ABC News’ Matt Jaffe reports from Washington: The Treasury Department’s ongoing dispute with bailout watchdog Neil Barofsky stems from the Obama administration’s refusal in April to hand over documents relating to AIG’s executive compensation structure, ABC News has learned from a source familiar with the situation.
The insurance giant, the recipient of a record $180 billion in taxpayer aid, ignited an uproar in March when the company paid out $165 million to employees as part of a retention program. The bonus mess caused a firestorm for the administration, with Treasury Secretary Tim Geithner rebuffing calls by Republican lawmakers for his resignation.
On March 19, Barofsky, as the Special Inspector General for the Troubled Asset Relief Program (SIGTARP), announced he was launching an audit into the AIG fiasco. But when the watchdog went to Treasury to get documents on AIG, the Department initially refused to provide them.
Earlier this week Treasury revealed that this dispute with Barofsky prompted them to seek a legal opinion from the Justice Department’s Office of Legal Counsel on SIGTARP’s independence from Treasury.
In an unredacted April 7 memo released by Treasury, Barofsky, in response to an earlier Department memo, had written, “You advised that you desire OLC’s opinion about: (1) whether SIGTARP exists within the Department of the Treasury; (2) whether the Secretary of the Treasury has supervisory authority with respect to SIGTARP; and (3) assuming the answer to the first question is in the negative, whether providing Treasury’s attorney-client privileged materials to SIGTARP effectively waives the privilege.”
Argued Barofsky, “SIGTARP believes that the Emergency Economic Stability Act of 2008 (EESA)…provides that SIGTARP is an independent entity within Treasury, that SIGTARP is not subject to the Secretary’s supervision, and that attorney-client privilege is not a bar to SIGTARP’s access to Treasury’s records or information.”
Now one Treasury watchdog needs to come to another one’s aid, according to the Congressional Oversight Panel’s Jeb Hensarling.
The lone sitting Republican member of Congress on the panel today called on COP chair Elizabeth Warren to launch an immediate investigation into Treasury’s dispute with SIGTARP.
“It is my understanding that this disagreement has evolved into a debate between the Administration and SIGTARP as to whether SIGTARP is subject to the control and supervision of the Administration,” Hensarling wrote in a letter to Warren first obtained by ABC News. “Any threat or appearance of a threat to SIGTARP’s independence will undermine and corrupt its important mission. SIGTARP must be given free and open access to all TARP related documents and other materials held by or accessible to the Administration.”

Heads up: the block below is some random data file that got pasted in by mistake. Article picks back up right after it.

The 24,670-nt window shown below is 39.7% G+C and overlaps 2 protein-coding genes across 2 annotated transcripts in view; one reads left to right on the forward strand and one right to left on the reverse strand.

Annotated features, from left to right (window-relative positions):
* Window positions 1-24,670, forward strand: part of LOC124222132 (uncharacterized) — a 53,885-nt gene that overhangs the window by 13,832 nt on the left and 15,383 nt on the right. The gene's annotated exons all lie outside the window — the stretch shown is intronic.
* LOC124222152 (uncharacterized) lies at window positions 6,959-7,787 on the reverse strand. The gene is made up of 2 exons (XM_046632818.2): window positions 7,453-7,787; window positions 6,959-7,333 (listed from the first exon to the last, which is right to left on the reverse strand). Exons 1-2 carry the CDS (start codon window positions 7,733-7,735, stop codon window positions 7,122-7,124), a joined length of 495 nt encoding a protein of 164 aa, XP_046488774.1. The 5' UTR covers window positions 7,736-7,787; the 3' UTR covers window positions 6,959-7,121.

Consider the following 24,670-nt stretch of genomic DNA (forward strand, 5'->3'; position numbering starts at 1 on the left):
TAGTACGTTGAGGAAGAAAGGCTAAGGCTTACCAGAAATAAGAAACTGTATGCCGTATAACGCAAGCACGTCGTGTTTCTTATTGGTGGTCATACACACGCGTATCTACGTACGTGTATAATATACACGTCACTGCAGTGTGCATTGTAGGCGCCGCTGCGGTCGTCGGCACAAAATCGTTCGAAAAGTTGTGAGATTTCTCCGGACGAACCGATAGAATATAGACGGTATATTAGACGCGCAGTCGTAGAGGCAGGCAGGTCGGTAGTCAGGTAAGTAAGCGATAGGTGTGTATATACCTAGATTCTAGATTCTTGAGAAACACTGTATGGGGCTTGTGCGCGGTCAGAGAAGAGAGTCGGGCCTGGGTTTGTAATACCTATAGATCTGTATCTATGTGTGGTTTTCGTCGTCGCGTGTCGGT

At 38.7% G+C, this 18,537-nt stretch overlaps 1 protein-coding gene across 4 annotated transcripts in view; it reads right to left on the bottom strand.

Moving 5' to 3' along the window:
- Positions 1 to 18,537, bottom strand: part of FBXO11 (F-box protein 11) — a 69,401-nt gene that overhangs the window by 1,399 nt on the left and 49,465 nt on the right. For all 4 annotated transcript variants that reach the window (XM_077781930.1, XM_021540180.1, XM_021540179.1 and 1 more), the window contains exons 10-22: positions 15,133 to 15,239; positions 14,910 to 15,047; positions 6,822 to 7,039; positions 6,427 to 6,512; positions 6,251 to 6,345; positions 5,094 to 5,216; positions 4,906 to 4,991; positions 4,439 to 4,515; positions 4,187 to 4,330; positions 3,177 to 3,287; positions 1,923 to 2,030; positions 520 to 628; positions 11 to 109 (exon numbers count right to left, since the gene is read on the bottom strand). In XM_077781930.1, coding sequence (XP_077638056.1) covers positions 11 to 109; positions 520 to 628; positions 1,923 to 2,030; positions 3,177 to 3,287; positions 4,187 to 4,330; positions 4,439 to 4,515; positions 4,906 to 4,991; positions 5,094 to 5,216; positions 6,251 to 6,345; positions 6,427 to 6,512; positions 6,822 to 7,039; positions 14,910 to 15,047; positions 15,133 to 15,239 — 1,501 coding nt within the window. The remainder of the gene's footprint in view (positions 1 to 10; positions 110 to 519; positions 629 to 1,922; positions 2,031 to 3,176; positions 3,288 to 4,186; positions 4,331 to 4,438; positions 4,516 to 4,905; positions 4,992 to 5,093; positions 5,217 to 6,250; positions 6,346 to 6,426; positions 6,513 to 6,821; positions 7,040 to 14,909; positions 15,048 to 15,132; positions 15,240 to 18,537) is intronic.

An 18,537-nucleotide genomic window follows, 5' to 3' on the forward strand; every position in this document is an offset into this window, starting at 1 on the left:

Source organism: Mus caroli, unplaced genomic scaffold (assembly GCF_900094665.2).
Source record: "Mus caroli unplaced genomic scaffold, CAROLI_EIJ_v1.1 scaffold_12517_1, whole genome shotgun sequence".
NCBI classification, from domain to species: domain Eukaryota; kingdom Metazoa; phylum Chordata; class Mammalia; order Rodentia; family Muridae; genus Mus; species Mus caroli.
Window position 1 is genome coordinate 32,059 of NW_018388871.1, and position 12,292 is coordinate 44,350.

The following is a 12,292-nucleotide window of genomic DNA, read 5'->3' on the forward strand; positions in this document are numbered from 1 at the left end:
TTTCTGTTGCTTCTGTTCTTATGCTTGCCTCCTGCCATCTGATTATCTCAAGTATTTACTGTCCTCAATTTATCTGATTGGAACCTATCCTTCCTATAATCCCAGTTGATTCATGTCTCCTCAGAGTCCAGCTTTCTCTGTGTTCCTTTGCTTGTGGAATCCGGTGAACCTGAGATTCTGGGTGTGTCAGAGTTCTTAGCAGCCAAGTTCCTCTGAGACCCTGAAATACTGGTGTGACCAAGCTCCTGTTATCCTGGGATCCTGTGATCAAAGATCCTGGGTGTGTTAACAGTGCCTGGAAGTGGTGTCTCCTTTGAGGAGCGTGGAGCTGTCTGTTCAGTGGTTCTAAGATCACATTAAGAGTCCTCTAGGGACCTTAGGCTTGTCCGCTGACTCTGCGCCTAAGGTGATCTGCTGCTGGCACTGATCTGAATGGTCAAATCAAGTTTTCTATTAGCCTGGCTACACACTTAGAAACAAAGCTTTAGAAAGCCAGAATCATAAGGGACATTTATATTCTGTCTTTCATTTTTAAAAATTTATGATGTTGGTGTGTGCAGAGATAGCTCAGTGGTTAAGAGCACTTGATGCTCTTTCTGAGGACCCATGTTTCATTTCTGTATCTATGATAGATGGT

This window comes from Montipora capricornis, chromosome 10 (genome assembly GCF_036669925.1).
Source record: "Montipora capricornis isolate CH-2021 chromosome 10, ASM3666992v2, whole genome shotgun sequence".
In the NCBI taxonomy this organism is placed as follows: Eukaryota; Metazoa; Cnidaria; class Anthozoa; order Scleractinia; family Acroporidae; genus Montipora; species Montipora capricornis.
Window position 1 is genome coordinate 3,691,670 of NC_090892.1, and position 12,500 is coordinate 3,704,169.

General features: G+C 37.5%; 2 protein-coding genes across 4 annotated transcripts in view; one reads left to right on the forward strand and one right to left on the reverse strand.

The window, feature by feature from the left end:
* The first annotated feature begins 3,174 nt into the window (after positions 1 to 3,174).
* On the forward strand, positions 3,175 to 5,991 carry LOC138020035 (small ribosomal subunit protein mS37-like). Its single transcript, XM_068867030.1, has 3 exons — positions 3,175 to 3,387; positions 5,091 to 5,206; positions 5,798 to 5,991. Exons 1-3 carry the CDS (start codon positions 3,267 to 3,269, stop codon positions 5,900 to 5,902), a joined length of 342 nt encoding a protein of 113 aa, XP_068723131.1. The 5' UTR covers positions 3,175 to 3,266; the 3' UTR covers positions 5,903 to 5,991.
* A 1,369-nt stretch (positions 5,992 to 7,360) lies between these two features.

“I strongly encourage the panel to promptly investigate these troubling reports and to report its findings to the American taxpayers,” he urged.
In an interview Thursday with ABC News, Hensarling had first called for a COP investigation, saying the administration’s conduct with IGs brought back shades of the Nixon regime after President Obama last week fired Gerard Walpin as IG for the Corporation for National and Community Service.
The Texas lawmaker said Barofsky had been “gagged” by Treasury in an “unprecedented”, “irregular”, and “disturbing” action.
“Such actions,” Hensarling noted in today’s letter to Warren, “also threaten the effectiveness of the Congressional Oversight Panel in its duty to promote taxpayer accountability and transparency in the Troubled Asset Relief Program.”
Last spring, the AIG bonus mess enraged taxpayers and lawmakers alike. In announcing his audit on March 19 before a House committee, Barofsky said the probe would examine who in the federal government “knew what, how, when, and why” about the insurance giant’s bonus program.
Geithner, facing questions about his knowledge of AIG’s executive compensation structure, explained to CNN in a March 19 interview that he had only found about the “full scale” of the bonuses on March 10, just days before they were paid out.
“On Tuesday I was informed about the full scale and scope of these specific bonus problems,” Geithner told CNN’s Ali Velshi. “And again, as soon as I did — but you know, it's my responsibility, I was in a position where I didn't know about those sooner. I take full responsibility for that.”
“As soon as I heard about the full scale of these things, we moved very actively to explore every possible avenue — legal avenue to address this problem, to make sure that, again, the assistance we were providing was not going to unduly benefit these people,” he said.
Earlier this week, Sen. Chuck Grassley, R-Iowa, wrote to Geithner expressing concern about the dispute with SIGTARP.
Grassley told ABC News Thursday that on top of “a lack of accountability” for the $700 billion bailout program, “it’s added injury to hear about the Treasury Department putting up hurdles to slow down the work of the watchdog who’s supposed to track the money. One of the biggest lessons of the last year is that the public deserves more transparency and, in turn, accountability from New York and Washington.”
Treasury spokesman Andrew Williams has said that Barofsky did not object to the DOJ request and submitted his own legal analysis to the agency. Williams also said that “no documents have been withheld from the SIGTARP based on the attorney-client privilege” and that “all documents requested by the SIGTARP have been produced to date”. However, he did not say that no documents have ever been withheld from the watchdog.
“It begs the question,” Hensarling said Thursday, “what do they have to hide?”